Julien’s work is cinematic; it comes from a cleaner, more beautifully lighted universe. Ser Serpas, on the other hand, has created an installation that is tarnished, drab and bereft even of dignity, let alone favorable lighting. Serpas scavenges discarded mattresses, medicine balls, collapsible tent frames, old carpets and broken mirrors.

She has combined them into a sculptural environment laid out on a plastic tarp in a large gallery on the museum’s entrance level. A few semi-inflated shiny balloon letters are dispersed on the floor. A mirrored disco ball perches atop an overturned shopping cart balanced on a piece of gym equipment.

What is this place? We could be standing in the far corner of a parking lot where the contents of an evicted person’s basement have been arranged into a temporary encampment. Or perhaps we’re looking at a stage set for Hamm and Clov in Samuel Beckett’s “Endgame.” (“It all happened without me. I don’t know what’s happened.” Pause. “Do you know what’s happened?”)

It’s not, in any case, an environment with great feng shui. But after a minute in Serpa’s room, I found her wan ensemble beginning to shimmer with a splintered grace. The refuse, fastidiously — almost lyrically — arranged, took on the quiet charisma of a disgraced outlaw. Serpas made me think of the preciousness we project onto art, and the exorbitant levels of pride most of us require just to get through the day. She offers us a glimpse of what life might look like shorn of all that.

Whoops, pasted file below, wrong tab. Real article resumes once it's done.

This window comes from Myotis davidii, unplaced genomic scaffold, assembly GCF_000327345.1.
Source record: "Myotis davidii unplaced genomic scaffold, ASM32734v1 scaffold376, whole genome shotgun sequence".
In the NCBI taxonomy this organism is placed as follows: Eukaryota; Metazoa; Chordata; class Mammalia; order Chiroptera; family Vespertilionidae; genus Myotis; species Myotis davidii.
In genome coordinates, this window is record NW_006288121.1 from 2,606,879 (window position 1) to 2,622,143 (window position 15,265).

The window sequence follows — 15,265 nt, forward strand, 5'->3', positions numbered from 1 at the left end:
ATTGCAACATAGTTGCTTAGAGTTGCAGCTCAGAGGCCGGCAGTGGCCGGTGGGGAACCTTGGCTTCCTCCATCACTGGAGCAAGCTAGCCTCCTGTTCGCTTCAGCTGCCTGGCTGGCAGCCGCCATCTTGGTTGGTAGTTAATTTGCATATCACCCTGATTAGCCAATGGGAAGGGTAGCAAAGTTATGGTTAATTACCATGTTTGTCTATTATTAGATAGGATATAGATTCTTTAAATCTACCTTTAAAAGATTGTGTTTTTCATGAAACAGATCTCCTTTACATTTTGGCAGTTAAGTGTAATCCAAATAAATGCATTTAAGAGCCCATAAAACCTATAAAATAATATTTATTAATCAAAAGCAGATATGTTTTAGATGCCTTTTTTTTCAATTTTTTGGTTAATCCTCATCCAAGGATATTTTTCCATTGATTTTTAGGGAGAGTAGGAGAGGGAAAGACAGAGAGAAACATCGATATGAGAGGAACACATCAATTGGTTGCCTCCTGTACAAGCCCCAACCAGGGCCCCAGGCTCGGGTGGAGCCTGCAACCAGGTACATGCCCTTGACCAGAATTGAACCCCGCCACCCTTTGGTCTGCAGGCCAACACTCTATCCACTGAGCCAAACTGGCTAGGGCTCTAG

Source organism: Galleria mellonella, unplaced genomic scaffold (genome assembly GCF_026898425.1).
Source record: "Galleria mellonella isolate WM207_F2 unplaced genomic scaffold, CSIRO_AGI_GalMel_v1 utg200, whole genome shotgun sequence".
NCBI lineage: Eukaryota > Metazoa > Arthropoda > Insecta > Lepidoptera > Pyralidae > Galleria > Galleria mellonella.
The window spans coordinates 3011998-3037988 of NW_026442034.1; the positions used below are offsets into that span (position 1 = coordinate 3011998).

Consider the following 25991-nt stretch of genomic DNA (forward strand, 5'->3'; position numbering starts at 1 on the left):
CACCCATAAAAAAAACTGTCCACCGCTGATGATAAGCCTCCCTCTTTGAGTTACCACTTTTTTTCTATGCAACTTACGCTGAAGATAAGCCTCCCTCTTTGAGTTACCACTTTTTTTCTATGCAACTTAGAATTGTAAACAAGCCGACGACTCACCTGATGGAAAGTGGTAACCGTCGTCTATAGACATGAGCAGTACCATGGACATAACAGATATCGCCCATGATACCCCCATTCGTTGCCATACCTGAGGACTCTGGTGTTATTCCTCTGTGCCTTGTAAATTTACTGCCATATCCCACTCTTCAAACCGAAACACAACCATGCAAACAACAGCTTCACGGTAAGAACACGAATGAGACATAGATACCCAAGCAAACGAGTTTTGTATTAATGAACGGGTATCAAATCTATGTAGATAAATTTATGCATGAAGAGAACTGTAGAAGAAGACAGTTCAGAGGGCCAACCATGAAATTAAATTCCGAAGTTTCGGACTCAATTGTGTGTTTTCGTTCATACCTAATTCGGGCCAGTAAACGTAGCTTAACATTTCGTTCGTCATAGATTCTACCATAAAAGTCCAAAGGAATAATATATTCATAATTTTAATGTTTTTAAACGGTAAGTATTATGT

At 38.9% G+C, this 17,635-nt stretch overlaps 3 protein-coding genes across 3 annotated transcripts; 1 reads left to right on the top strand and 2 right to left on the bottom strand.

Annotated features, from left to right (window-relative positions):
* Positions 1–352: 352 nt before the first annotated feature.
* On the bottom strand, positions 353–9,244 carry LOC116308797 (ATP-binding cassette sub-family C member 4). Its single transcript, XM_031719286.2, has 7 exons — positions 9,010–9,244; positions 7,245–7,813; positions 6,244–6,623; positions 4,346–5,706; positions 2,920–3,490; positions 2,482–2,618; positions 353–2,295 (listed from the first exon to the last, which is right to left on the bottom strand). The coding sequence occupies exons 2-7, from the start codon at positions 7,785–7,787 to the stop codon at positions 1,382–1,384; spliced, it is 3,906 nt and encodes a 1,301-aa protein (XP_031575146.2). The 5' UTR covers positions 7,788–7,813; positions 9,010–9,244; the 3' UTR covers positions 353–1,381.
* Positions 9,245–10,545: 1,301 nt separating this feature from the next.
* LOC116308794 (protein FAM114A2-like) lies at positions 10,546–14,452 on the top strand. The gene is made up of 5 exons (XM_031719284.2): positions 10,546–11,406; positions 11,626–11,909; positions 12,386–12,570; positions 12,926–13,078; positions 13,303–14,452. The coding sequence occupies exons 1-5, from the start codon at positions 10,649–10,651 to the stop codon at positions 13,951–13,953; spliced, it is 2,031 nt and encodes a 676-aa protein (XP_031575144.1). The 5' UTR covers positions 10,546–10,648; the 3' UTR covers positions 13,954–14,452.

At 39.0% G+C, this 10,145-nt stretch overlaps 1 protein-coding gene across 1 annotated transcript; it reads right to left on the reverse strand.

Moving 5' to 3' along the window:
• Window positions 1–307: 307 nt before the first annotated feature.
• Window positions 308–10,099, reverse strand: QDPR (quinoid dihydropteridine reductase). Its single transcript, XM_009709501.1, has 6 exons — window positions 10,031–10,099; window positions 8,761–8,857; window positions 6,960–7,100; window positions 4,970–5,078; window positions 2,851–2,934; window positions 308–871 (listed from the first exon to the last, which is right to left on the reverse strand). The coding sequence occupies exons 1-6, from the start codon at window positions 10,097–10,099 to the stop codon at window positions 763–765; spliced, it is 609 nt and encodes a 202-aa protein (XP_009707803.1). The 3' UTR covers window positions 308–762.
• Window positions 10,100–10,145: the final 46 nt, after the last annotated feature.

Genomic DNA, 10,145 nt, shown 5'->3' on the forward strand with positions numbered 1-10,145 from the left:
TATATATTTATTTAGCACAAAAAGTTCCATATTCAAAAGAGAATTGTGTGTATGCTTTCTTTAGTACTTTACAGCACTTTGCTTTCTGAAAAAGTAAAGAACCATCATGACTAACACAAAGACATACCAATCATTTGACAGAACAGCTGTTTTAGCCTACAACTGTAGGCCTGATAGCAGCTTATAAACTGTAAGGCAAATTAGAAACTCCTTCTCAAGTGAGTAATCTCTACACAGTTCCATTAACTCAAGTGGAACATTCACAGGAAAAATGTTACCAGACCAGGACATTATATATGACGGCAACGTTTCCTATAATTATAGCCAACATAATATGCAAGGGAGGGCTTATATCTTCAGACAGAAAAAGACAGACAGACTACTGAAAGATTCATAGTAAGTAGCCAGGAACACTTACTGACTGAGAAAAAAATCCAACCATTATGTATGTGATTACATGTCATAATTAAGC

A vicious gale was blowing when I ventured outside onto the Whitney’s fifth-floor terrace to see Torkwase Dyson’s monumental, abstract sculptures. Trying to stay upright while circumambulating these tilted, towering forms induced vertigo. Dyson hopes visitors will touch and sit on these works, which combine smooth, painted wood with rough stones. I love her work’s boldness and freedom. I only wished in that moment for a few handles.

I admired, too, the sculptures of Jes Fan, which are made from 3D-printed CT scans of the artist’s knee, hip muscles and vertebrae. He combines these organic-looking forms with blobs of clear, handblown glass. Fan evokes the body by displacing it. B. Ingrid Olson and K.R.M. Mooney do something similar, Olson with immaculately crafted forms that are like containers for body parts; Mooney with fascinating wall sculptures made from steel electroplated with silver. Since steel and silver react to one another, the work’s colors and textures change over time, like skin exposed to sun.

Lotus L. Kang also uses chemical reactions to evoke presence through absence. Kang’s installation uses wide swaths of sensitized photographic film, which she thinks of as “skins,” draping them over joists suspended from the ceiling so that they partition the room. They look like glossy Rothko paintings which subtly change as they react to the light. On the floor between these “screens,” Kang has placed tatami mats and cast sculptures evoking various preserved vegetables. The resulting environment is charged with mystery, at once empty and full.

The show contains lots of ambitious, large-scale painting, some of it expressive and painterly, some tautly designed, cleanly executed.